Scala Debugger


The idea is to provide a debugger inside Scala IDE more targeted to Scala code.

The main goals are:

  • Hide the artifacts created by the Scala compiler
  • Have an intuitive stepping through Scala code
  • Identify elements as Scala

Where to get it?

The Scala debugger has been merged into trunk, so the latest version is available in the nightly builds

Using the Scala debugger

The Scala debugger is available as an alternate debug mode launcher for the Scala applications and Equinox Weaving Eclipse applications.

It can be set as the default launcher from the Run\Debug Launching Default Launchers preferences:

Scala debugger switch

Or it can be selected in each launch configuration:

Scala debugger switch


Scala-like display

In the different views (debug, variables, and more later), the types and methods are displayed the way they would be written in Scala code.

Scala-like display

toString display

In the variables view, the detail pane show the toString value, or its equivalent, for the currently selected entity.

toString in detail pane

Logical structures support

By default, the variables view shows the internals of each entity.

logical structure disabled

But in a lot of cases, it is not the sought after information. Using the Show Logical Structure toolbar button, the data is shown is a more synthetic way.

logical structure enabled

In the preview version, only support for List has been tested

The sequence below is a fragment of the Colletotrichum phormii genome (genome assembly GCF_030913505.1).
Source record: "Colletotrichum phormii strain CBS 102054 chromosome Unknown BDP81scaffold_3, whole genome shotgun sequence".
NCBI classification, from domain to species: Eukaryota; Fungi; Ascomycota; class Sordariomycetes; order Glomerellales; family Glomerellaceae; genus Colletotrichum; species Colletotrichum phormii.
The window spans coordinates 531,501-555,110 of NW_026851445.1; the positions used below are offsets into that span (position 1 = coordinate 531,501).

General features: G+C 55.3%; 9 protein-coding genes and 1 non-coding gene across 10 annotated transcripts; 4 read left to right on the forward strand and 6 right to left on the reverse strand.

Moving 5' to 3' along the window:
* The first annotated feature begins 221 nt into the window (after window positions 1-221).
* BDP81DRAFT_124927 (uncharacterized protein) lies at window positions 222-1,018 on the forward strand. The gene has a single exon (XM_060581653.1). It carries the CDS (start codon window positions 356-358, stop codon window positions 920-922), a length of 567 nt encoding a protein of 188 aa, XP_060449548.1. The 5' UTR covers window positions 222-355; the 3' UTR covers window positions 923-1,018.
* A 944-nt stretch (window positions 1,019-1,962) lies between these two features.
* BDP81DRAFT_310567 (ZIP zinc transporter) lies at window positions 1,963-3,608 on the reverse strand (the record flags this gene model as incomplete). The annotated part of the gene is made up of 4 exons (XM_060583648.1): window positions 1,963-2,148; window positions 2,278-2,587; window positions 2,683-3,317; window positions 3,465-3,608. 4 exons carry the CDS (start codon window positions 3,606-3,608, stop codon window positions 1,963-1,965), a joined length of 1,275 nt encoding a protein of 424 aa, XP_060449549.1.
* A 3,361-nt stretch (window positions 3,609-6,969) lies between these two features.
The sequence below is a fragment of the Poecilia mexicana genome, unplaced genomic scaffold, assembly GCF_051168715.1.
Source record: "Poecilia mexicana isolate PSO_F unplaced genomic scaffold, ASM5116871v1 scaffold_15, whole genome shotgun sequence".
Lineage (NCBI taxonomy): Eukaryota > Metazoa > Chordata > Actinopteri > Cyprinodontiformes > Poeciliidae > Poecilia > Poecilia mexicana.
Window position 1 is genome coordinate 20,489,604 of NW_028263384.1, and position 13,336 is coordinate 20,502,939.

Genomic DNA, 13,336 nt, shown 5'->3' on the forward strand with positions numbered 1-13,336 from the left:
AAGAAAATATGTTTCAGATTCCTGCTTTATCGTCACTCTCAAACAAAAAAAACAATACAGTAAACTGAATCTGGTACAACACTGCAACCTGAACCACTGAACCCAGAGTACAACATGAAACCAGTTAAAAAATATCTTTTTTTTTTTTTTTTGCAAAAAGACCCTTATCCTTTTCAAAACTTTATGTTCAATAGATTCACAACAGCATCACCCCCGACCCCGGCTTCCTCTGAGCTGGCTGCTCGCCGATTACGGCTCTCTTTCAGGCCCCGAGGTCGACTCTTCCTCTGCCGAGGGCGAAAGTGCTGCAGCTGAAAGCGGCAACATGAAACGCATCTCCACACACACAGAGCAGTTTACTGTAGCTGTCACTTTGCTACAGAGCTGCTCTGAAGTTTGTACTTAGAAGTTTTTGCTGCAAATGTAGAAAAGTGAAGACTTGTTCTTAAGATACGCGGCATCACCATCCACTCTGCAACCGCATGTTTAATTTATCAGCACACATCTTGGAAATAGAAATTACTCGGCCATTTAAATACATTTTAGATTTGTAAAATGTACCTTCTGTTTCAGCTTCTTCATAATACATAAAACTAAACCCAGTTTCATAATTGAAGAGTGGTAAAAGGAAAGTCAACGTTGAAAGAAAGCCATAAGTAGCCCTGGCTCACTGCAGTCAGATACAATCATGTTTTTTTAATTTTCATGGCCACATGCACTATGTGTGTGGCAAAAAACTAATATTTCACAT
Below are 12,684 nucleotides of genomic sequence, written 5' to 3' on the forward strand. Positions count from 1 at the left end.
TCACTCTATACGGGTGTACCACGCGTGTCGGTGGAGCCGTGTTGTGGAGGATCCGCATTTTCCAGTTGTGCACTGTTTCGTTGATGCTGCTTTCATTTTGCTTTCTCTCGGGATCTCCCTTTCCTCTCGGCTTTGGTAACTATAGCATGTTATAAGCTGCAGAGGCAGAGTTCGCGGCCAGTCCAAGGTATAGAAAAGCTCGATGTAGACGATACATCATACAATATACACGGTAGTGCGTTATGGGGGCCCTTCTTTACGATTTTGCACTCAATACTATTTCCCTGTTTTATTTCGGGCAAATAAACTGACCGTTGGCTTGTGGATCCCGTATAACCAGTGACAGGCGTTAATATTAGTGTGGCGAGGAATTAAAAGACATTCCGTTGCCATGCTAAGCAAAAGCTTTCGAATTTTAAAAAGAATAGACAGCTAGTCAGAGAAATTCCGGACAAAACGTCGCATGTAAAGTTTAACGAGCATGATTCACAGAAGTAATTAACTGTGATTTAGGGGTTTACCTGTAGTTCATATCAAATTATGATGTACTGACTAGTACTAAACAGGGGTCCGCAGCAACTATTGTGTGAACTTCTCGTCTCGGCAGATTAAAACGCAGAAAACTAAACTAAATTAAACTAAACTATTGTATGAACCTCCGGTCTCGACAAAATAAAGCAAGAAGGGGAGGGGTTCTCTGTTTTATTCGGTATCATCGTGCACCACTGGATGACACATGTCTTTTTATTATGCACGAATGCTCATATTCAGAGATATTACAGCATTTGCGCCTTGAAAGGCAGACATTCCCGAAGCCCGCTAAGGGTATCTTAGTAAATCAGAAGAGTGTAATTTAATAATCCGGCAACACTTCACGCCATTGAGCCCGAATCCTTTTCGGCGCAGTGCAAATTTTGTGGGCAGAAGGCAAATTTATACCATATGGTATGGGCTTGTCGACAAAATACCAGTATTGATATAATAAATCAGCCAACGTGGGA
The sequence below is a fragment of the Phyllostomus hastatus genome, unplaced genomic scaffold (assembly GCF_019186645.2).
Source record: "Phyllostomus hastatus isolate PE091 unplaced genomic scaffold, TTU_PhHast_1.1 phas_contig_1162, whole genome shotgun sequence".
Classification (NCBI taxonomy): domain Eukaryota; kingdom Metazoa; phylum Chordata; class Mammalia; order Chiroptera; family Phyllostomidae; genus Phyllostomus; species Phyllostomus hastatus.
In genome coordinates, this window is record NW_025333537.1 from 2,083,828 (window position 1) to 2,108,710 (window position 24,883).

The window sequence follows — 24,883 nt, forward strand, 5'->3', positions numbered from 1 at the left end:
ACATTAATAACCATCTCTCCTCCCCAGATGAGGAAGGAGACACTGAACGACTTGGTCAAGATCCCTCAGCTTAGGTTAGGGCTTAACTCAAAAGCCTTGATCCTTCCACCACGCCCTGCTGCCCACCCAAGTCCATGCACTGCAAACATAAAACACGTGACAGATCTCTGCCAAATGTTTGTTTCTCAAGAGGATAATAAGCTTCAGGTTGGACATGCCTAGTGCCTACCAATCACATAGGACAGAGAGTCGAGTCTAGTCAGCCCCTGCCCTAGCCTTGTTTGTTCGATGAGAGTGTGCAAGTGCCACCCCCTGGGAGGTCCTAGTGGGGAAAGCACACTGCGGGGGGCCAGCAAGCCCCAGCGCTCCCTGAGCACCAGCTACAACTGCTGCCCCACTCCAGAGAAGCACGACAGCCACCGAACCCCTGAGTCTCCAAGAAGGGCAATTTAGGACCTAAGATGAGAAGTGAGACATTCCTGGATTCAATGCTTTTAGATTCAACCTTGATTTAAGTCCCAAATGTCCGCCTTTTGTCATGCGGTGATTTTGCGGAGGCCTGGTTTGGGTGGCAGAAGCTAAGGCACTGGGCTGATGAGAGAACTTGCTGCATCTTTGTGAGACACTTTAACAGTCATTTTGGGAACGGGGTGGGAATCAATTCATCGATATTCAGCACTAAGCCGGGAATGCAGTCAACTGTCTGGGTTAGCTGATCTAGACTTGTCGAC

Smart stepping

A normal Java debugger is made to debug applications written in Java. It cannot handle concept like closures.

In a situation like the following, it would jump the full map call when asked to do a 'step over'.

smart stepping - initial state

The Scala debugger is able to find those and stop inside the closure. The closure variables are visible.

smart stepping - initial state

After an other 'step over', the debugger stops at the evaluation of the closure for the second element.

smart stepping - initial state

At the next 'step over', the debugger exits the map call, and stop at the assignment. After an extra 'step over', the result is visible in k.

smart stepping - initial state

The same way, the 'step into' action allows you to step right into the closure, and the 'step out' action to return to the original call.

In the preview version, 'step into' is not working fine with primitive types

Step filters

Often when stepping in and out of Scala methods you don't want to stop in all the artifacts produced by the Scala compiler. A few of the uninteresting methods are:

  • Scala getters and setters for val/var members
  • forwarders for concrete trait methods
  • getters for default argument (ending in $default$1,2,..)
  • bridge methods
  • synthetic methods
  • box/unbox operations

You can enable/disable step filters on the debugger configuration page:

step filters configuration

Boxed primitive values

The value of boxed primitives is extracted to be displayed.

showing value of boxed primitives

Clean stack frame list

Smart stepping 'hides' the internal details of collections and closure. This information is also hidden in the debug view, only the relevant stack frames are displayed.

Not in the preview version

Display the value returned by the last executed method